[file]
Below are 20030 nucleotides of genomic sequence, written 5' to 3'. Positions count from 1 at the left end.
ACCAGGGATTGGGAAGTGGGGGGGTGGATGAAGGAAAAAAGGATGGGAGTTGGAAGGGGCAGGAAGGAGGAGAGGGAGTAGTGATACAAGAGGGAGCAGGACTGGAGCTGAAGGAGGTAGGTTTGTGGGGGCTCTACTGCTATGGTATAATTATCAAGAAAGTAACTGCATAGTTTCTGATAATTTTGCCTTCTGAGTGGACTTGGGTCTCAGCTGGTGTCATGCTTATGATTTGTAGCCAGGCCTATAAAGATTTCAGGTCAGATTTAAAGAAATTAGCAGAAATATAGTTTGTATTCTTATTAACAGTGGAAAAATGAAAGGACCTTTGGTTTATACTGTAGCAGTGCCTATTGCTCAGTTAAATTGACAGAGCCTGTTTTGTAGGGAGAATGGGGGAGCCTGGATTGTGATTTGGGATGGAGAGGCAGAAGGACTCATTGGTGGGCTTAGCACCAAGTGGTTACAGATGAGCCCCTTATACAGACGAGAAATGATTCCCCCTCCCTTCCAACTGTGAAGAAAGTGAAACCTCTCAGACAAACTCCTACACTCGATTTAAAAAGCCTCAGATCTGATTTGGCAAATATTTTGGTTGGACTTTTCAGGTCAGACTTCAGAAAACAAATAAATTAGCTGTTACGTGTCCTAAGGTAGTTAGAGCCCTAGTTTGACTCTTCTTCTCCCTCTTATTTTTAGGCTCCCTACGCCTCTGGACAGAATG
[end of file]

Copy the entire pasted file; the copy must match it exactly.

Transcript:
Below are 20030 nucleotides of genomic sequence, written 5' to 3'. Positions count from 1 at the left end.
ACCAGGGATTGGGAAGTGGGGGGGTGGATGAAGGAAAAAAGGATGGGAGTTGGAAGGGGCAGGAAGGAGGAGAGGGAGTAGTGATACAAGAGGGAGCAGGACTGGAGCTGAAGGAGGTAGGTTTGTGGGGGCTCTACTGCTATGGTATAATTATCAAGAAAGTAACTGCATAGTTTCTGATAATTTTGCCTTCTGAGTGGACTTGGGTCTCAGCTGGTGTCATGCTTATGATTTGTAGCCAGGCCTATAAAGATTTCAGGTCAGATTTAAAGAAATTAGCAGAAATATAGTTTGTATTCTTATTAACAGTGGAAAAATGAAAGGACCTTTGGTTTATACTGTAGCAGTGCCTATTGCTCAGTTAAATTGACAGAGCCTGTTTTGTAGGGAGAATGGGGGAGCCTGGATTGTGATTTGGGATGGAGAGGCAGAAGGACTCATTGGTGGGCTTAGCACCAAGTGGTTACAGATGAGCCCCTTATACAGACGAGAAATGATTCCCCCTCCCTTCCAACTGTGAAGAAAGTGAAACCTCTCAGACAAACTCCTACACTCGATTTAAAAAGCCTCAGATCTGATTTGGCAAATATTTTGGTTGGACTTTTCAGGTCAGACTTCAGAAAACAAATAAATTAGCTGTTACGTGTCCTAAGGTAGTTAGAGCCCTAGTTTGACTCTTCTTCTCCCTCTTATTTTTAGGCTCCCTACGCCTCTGGACAGAATG